“When Alter says Ravitch “uses phony empiricism to rationalize almost every tired argument offered by teachers unions,” we’re meant to hiss at the invocation of the bad guy in this story. “Phony empiricism” means “data that contradict data used by pro-reform sources.””
    From WarRoom.
    Ravitch has a checkered history of being reformy,and she is still looking for a kind of magic bullet fix, this time from curricular reforms, but she’s on the money with the not-so-phony empiricism.
    ******
    The “love letter” to Richard Cohen is fabulous, too!
    *****
    The Palin/Paul Revere thing is a nice diversion from the economy for a few minutes. Wow. Bells, and taking away guns. What goes through her head when she’s feeling threatened…. The cute voice, repeated meaningless phrases, the droppin’ of the final g in gerunds…. When most people talk and they’re feeling confused, frightened or are unable to think, they use “ummm” or “ahhh” or “uhhhh”. But not Palin! She blabbers. I get the feeling that in one of her journalism or speech classes she was instructed not to umm and ahh very much, and so she learned to blabber to cover those cognitively challenged moments when you’re trying to remember who the hell Paul Revere is, or which document is which when it comes to the Declaration and the Constitution. In blabber veritas, so we see that Palin worries about guns and bells. Wonder what it all means!
    *****
    h/t Jonathan Bernstein:
    http://www.washingtonpost.com/blogs/ezra-klein/post/times-have-changed/2011/06/02/AGLm0EHH_blog.html
    On why LBJ’s bullying doesn’t work anymore, in response to a Califano op ed piece. Bernstein also comments at plainblog.
    ****
    The OTHER Bernstein, Jared, has a bunch of stuff up, including a note on the importance of infrastructure and the awful condition of American infrastructure.
    We won’t invest in ourselves publicly because: we resent any other geographic or racial or ethnic good that isn’t also our own. It’s not just that the private sector will underinvest in public goods (though that’s clearly a problem), it’s also that the costs of public sector investment are diffuse but the benefits are concentrated. There’s such deep resentment of anyone else at this point that no one wants to pay for someone else’s roads and bridges, runways and water systems.
    We’ve perhaps overbinged on pork barrel projects and so spoiled the system that we’ve done a 180 on what should be a great system for improving local services.
    There’s been so much inappropriate binging in so many sectors of the economy and society, and so much resentment has built up, and so many politicians have positioned over these issues, and so many oligarchs have popped up that I really do worry about us. There will be more suffering before people put adequate pressure on the Republicans to get with a positive program. And it helps to remember, I guess, that many Republicans actually think that disinvestment in the public sector IS a positive program…..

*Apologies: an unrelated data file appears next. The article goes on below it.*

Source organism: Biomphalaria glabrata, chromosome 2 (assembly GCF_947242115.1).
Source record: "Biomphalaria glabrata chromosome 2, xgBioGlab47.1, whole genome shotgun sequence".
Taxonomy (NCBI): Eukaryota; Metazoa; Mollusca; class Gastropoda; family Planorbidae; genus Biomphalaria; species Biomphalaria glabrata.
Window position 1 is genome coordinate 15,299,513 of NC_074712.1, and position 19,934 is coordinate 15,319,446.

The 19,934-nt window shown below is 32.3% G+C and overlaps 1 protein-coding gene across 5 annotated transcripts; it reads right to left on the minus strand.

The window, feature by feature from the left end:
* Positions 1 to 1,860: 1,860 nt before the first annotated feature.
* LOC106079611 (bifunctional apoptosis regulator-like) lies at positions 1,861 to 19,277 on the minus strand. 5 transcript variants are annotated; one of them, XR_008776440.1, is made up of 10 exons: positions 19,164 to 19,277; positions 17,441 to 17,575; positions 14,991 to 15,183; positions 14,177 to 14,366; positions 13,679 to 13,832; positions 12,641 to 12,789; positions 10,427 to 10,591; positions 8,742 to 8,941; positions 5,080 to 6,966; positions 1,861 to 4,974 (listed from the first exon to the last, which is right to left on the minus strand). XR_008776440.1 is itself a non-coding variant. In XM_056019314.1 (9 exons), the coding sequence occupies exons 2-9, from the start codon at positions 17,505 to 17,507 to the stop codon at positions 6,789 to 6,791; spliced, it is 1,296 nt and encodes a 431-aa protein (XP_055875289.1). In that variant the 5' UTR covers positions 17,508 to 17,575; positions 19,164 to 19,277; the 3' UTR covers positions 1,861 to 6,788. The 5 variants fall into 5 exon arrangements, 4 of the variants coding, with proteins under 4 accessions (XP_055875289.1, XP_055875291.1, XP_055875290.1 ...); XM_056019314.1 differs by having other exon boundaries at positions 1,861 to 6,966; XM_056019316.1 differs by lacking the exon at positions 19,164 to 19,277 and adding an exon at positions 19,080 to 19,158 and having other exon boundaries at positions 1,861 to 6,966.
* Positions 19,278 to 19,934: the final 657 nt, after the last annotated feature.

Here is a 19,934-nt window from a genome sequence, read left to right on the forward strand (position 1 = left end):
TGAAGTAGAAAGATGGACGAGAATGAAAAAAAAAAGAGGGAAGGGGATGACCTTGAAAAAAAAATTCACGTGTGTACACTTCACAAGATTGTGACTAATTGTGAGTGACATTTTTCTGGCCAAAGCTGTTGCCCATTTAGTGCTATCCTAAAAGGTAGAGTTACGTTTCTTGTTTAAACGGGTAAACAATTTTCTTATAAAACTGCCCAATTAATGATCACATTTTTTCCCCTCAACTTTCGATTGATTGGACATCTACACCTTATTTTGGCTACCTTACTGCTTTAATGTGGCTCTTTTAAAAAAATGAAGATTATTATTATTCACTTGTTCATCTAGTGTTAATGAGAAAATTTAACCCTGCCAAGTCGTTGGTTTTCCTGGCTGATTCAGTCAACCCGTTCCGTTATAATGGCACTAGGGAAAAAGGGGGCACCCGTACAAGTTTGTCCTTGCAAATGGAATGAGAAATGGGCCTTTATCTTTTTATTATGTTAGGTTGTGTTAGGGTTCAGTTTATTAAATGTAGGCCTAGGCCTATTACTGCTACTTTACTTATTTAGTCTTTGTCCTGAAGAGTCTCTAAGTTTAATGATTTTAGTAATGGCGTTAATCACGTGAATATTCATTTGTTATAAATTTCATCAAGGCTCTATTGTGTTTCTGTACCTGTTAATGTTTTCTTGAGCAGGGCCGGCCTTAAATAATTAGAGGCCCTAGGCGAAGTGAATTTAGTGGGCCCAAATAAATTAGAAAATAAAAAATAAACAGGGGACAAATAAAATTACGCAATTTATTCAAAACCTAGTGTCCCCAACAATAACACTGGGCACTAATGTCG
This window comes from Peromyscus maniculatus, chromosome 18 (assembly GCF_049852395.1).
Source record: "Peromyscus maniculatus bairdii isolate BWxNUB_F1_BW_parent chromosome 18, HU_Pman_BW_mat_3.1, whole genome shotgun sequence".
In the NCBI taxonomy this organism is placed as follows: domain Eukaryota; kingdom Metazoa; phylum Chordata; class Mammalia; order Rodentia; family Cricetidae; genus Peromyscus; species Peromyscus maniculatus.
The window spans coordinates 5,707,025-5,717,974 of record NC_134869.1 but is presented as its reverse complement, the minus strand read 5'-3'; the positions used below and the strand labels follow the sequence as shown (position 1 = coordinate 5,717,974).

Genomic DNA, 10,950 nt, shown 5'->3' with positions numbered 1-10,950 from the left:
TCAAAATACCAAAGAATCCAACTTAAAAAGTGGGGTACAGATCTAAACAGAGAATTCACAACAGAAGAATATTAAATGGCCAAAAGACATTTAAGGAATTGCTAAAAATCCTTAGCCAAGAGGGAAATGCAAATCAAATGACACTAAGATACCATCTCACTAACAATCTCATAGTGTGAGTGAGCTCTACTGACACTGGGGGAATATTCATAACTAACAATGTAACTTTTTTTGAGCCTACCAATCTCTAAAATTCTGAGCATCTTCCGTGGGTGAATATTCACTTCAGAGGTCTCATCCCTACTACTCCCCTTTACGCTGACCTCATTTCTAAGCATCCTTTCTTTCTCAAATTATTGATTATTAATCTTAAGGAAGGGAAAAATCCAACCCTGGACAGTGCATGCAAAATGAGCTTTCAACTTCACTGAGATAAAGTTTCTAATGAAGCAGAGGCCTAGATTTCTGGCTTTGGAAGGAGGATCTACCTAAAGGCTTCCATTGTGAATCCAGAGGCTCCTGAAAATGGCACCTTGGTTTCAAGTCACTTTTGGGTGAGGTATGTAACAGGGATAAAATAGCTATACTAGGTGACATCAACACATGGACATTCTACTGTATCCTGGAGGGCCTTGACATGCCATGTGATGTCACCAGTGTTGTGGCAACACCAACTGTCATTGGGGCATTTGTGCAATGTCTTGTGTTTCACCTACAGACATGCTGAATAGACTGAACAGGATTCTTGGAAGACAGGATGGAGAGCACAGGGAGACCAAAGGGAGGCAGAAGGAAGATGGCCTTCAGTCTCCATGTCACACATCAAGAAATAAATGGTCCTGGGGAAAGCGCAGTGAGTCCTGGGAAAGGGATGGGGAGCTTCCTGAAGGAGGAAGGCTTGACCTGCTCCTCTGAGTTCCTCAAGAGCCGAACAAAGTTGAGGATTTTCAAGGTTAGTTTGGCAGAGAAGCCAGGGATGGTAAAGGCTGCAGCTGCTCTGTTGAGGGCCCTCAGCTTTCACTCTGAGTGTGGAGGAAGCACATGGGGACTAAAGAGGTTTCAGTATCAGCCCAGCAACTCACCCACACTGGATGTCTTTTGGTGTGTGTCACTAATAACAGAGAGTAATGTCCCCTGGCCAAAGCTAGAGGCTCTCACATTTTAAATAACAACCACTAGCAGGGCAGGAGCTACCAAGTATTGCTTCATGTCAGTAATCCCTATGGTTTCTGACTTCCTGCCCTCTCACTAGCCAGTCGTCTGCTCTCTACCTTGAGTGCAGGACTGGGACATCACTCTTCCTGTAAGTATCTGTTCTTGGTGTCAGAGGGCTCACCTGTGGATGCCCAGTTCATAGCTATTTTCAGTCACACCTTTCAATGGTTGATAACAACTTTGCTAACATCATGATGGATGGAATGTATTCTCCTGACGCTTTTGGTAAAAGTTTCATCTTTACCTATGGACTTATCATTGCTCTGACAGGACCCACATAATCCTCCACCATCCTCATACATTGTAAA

I take heart in the fight over Medicare. Basic and proper self-interest has perhaps won over Republican ideology. But we need the same kind of energy for schools, transit, and utilities that we have mustered for Medicare.
    Ummm, Schools! They’re for everyone! — Of course, they’re not really. The rich pay 35 grand for private schools, the middle class pays property taxes for ‘burban schools, and the poor get what the poor always get. There’s no sense of our all being in it together. We’re actually pretty certain we don’t need the cultivated talents of others and we don’t need to help create citizens and we don’t owe education to all kids, only to our own.
    Transit! It’ll fix what (r)ails you! — ‘Cept, it won’t. The roads are elsewhere, the light rail is “urban”, and airports are generally not used daily by most people. So the benefits aren’t felt directly and universally.
    Water! You want it clean and clear! But again, water projects are local, so you don’t get the overwhelming force of practically every VOTING senior citizen’s demand for the service, a sense of having paid in already, a sense of deserving the service simply by having survived to 65 or 67 or at least to early retirement.
    There isn’t the kind of segmentation in Medicare (or SoSec) that hits all the other goods and services we should be working on collectively.
    So the admin really needs to craft a message of shared deservingness, shared need, and shared well-being if we
    BUILD AMERICA.
    And while they’re at it, they should
    BIKE AMERICA STRONG
    as bike paths and bike lanes and shelters and rest stops and little repair stations along the way would make us healthier, happier, and less fossil-fuelish. Ties into the anti-obesity thing, the fun thing, the health/cardio thing, the infrastructure and transit thing, the grand kids…. Most people have ridden a bike at some point, and those who can’t ride might still enjoy some kind of motorized scooter paths or wheel chair safe paths. Maybe we could even manufacture some nice bikes in this country?!
    Connect scenery, shopping, housing, dining all together with bike paths!

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  8. questions says:

    Light Bulbs! Democracy! Choice! Freedom! High Day! High Day! Freedom!
    “Then he switched to a compact fluorescent, and an ugly pattern of spikes appeared.

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  9. questions says:

    In which we learn why everything is a mess:
    http://www.businessweek.com/magazine/content/11_24/b4232015268403.htm?chan=magazine+channel_news+-+global+economics
    The headline is:
    “The U.S. Economy’s ‘You First’ Problem”